WASHINGTON – Four years after he was imprisoned in Cuba for illegally bringing communications equipment into the country, former U.S. government subcontractor Alan Gross says his health is declining, his career is destroyed and his heart is broken “from acute homesickness, loneliness and disappointment in my government,” according to a letter his family released Tuesday.
Calling the former Maryland resident a forgotten casualty of Cold War-era animosities between Cuba and the United States, a group of Gross’ supporters rallied Tuesday near the White House, marking the anniversary of his fourth year in a Havana jail and calling on President Obama to facilitate his release.
With the White House behind her, Gross' wife, Judy, fought back tears while describing her husband's ordeal to a group of nearly 100 people gathered in Lafayette Park. “Alan has been fading away in a tiny prison cell in Havana, Cuba,” she said. “He is in his cell 23 hours a day. He is in chronic pain and has lost 100 pounds. But by far the worst is that he is losing his spirit.”
The U.S. has repeatedly called for Gross' freedom, but the requests have been largely ignored by Cuba. In the letter delivered Tuesday to the White House, Alan Gross called for Obama's “personal involvement.”
Gross, 64, went to Cuba five times with a tourist visa as part of a U.S. Agency for International Development program to promote democracy. He was arrested Dec. 3, 2009, and eventually convicted of providing the small Cuban Jewish community with unauthorized satellite phones and Internet equipment. Accused by Cuban authorities of spying for the U.S., Gross was sentenced to 15 years in prison.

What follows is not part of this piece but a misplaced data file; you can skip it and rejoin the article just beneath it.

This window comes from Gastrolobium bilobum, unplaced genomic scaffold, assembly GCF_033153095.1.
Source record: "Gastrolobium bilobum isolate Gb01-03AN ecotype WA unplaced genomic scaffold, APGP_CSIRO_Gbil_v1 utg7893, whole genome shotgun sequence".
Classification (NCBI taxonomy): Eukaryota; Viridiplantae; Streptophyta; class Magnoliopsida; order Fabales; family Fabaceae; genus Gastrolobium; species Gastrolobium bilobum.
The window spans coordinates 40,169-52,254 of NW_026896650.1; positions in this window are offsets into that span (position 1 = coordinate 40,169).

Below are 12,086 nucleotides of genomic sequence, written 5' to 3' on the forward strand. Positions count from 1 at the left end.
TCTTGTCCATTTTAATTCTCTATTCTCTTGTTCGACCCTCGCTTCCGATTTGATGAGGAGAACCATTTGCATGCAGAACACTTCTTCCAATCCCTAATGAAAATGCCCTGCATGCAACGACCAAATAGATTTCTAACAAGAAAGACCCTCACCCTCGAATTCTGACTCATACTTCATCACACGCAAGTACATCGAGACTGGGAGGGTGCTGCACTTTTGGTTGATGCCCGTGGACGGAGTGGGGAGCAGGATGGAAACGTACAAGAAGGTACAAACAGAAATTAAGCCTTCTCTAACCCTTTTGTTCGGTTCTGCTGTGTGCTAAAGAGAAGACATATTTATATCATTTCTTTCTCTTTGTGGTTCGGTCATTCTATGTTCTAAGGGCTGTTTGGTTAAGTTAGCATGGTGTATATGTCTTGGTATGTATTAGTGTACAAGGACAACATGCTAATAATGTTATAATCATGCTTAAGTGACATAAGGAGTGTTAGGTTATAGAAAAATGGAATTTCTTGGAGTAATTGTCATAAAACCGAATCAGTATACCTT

“The idea that he committed acts of espionage against Cuba would be laughable if the results of this ridiculous notion were not so tragic,” said Ron Halber, executive director of the Jewish Community Relations Council of Greater Washington. “Alan is a pawn, and now a victim, in a dysfunctional relationship between the United States and Cuba.”
Cuba in the past offered to release Gross in exchange for the release of five Cuban spies who were imprisoned in the U.S.
Secretary of State John F. Kerry said in April that the U.S. had refused such a trade “because there is no equivalency.”
“Alan Gross is wrongly imprisoned,” Kerry said before the House Foreign Affairs Committee in April. “We are trying to work this out on a humanitarian basis. We are not going to trade as if it is a spy for a spy, which they are trying to allege.”
One of the five prisoners, René González, was released in 2011 and returned to Cuba this year.
Gross' incarceration is “an impediment to more constructive relations” between the U.S. and Cuba, White House Press Secretary Jay Carney said Tuesday. He said Obama had personally engaged foreign leaders about advocating for Gross' release.
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